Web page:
At heart, it's a fable, a great way of getting across “complex and powerful messages in simple and coherent images”.   To be more precise, it's two fables – the outer layer of the story tells how a young manager has become frustrated at his failure to motivate his awkward squad of team members.   Fed up with the situation, he goes for a coffee in the basement of his multi-disciplinary office complex.   The wise old barista there tells him that if he's tried everything but the problem's still there, then he hasn't tried everything ...

The barista then introduces him to the second fable – and the weird title of the book.   It all turns on an odd vision: imagine you're on a walk in the country, and you come across a fenced-off pig pen.   Inside it is a prize porker with its head stuck in an old picture frame.   The pig would like to reach out to its food trough and to some gold nuggets in the earth at the corner of the pen, but its movements are held back by two bungee cords tying it to the ground.   Outside the pen is a bucket full of soapy water and a sponge, a crystal ball fizzing with energy, a child's “Spot the Difference” book and a green recycling bin.   That (along with a yellow danger sign), says the barista, is all you need to solve your problem – indeed, any problem you might encounter.

And it is.   In the chapters that follow, the young manager is passed from one firm in his office block to another, where the managers teach him the meaning of each of the puzzling features of the pig pen.   If you start, for instance, with the picture frame, you learn how an outdated frame “colours our perception of its contents. And that can be dangerous, because we have a tendency to forget that we are looking through a frame at all.”   Each encounter with a different manager in the unusual set of offices and workshops throws more light on the strange collection of objects in and around the pig pen.   Some of the symbols you might guess (the bucket of soapy water and a sponge is a bit of a giveaway), but others take a bit more puzzling.  And it's a tale with a happy ending, but, other than letting you know that the young manager successfully tackled his problem with a fresh approach, I won't spoil it for you by giving the ending away.   I think you might enjoy this book, and you might, like the young manager, find yourself cleaning your problems.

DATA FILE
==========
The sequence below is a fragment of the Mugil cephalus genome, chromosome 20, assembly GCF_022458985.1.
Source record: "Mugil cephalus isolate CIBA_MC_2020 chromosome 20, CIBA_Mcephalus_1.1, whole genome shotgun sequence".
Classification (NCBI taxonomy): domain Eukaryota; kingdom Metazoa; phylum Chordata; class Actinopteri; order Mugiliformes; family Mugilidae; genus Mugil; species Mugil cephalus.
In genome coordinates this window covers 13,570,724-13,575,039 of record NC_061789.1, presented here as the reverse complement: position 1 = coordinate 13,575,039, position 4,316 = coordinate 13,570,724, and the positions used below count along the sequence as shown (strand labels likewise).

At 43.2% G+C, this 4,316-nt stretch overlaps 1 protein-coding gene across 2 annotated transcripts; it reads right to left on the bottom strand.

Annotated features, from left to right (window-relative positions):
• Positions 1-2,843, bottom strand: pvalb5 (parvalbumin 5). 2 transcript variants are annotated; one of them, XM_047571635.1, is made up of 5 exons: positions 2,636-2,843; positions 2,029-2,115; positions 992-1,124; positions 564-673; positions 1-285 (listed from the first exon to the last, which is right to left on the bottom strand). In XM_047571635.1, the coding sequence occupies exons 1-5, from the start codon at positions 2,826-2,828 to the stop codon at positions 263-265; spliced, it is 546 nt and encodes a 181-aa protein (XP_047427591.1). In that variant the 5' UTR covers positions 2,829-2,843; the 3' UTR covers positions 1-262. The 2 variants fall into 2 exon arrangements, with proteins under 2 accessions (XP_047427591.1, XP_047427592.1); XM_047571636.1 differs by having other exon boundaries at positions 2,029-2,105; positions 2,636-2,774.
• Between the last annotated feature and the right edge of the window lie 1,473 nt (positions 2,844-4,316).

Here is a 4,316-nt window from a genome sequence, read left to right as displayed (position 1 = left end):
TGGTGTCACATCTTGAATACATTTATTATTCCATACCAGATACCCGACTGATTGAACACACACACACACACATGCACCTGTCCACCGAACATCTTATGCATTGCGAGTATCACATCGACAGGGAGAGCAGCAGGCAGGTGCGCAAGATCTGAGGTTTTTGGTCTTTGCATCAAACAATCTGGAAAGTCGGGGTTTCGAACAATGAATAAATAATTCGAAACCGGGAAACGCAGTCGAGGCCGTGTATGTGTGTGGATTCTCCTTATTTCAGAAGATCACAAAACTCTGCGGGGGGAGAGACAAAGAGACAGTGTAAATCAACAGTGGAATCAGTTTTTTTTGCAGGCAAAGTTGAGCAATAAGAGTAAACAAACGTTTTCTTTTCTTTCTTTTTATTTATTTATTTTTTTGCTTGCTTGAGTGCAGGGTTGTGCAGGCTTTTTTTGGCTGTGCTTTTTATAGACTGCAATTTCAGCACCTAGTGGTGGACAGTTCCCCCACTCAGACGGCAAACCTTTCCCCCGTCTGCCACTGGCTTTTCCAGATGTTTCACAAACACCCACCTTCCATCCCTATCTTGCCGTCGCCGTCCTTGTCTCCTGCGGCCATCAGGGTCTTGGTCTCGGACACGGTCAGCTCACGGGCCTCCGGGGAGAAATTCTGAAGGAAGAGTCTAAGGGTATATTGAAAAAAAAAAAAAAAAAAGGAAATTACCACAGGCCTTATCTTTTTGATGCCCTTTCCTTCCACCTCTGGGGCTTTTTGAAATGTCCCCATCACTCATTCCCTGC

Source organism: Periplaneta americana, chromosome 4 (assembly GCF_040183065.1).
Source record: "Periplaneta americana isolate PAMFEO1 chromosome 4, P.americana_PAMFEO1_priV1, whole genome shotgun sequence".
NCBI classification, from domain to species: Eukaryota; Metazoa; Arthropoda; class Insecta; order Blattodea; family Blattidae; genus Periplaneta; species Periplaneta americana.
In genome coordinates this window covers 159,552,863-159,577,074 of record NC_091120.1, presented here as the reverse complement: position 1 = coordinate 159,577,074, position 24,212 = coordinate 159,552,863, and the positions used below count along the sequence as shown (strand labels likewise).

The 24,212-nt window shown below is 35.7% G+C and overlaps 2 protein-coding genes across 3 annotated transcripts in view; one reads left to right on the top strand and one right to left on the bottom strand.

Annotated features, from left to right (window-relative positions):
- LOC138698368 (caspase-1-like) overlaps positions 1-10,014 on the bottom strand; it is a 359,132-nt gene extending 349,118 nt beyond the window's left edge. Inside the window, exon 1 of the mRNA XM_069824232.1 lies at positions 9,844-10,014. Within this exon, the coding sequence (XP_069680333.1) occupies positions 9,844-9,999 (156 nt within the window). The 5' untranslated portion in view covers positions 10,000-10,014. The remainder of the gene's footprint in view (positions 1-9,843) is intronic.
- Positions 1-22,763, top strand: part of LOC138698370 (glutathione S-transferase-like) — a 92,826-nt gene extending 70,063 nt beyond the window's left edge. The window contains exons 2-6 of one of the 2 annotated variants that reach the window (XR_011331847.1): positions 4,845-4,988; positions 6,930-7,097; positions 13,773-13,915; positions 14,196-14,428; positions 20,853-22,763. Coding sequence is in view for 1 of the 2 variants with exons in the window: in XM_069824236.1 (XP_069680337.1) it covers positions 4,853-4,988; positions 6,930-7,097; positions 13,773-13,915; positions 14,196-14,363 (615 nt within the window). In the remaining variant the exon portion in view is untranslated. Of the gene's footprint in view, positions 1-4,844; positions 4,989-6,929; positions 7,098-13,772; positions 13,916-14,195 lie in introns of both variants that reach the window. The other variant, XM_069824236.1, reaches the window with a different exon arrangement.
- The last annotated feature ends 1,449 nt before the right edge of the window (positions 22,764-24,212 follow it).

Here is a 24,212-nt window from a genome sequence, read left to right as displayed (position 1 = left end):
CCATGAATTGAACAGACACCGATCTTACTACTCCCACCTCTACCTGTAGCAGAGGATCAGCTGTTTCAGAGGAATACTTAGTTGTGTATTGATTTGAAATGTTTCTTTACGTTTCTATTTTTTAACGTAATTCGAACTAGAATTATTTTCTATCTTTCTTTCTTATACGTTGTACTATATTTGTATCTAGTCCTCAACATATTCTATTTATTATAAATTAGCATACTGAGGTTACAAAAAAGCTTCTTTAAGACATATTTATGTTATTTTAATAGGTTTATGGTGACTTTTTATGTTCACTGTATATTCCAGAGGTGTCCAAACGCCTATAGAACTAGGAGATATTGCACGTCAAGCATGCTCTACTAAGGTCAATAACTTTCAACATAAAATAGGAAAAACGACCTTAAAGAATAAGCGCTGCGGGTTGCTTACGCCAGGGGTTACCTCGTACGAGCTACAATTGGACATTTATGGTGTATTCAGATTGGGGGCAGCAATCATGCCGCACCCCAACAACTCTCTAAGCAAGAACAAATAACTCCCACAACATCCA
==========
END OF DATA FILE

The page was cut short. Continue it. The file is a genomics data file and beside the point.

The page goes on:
Nigel Melville
(This review originally appeared in the Chesil Magazine, Dorset)
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With thanks to NetGalley for a prepublication review copy.

Written by two sports psychologists, this is a deceptively simple little book that aims to provide a strategy to deal with any difficult situation, in any walk of life. Which is a pretty tall order...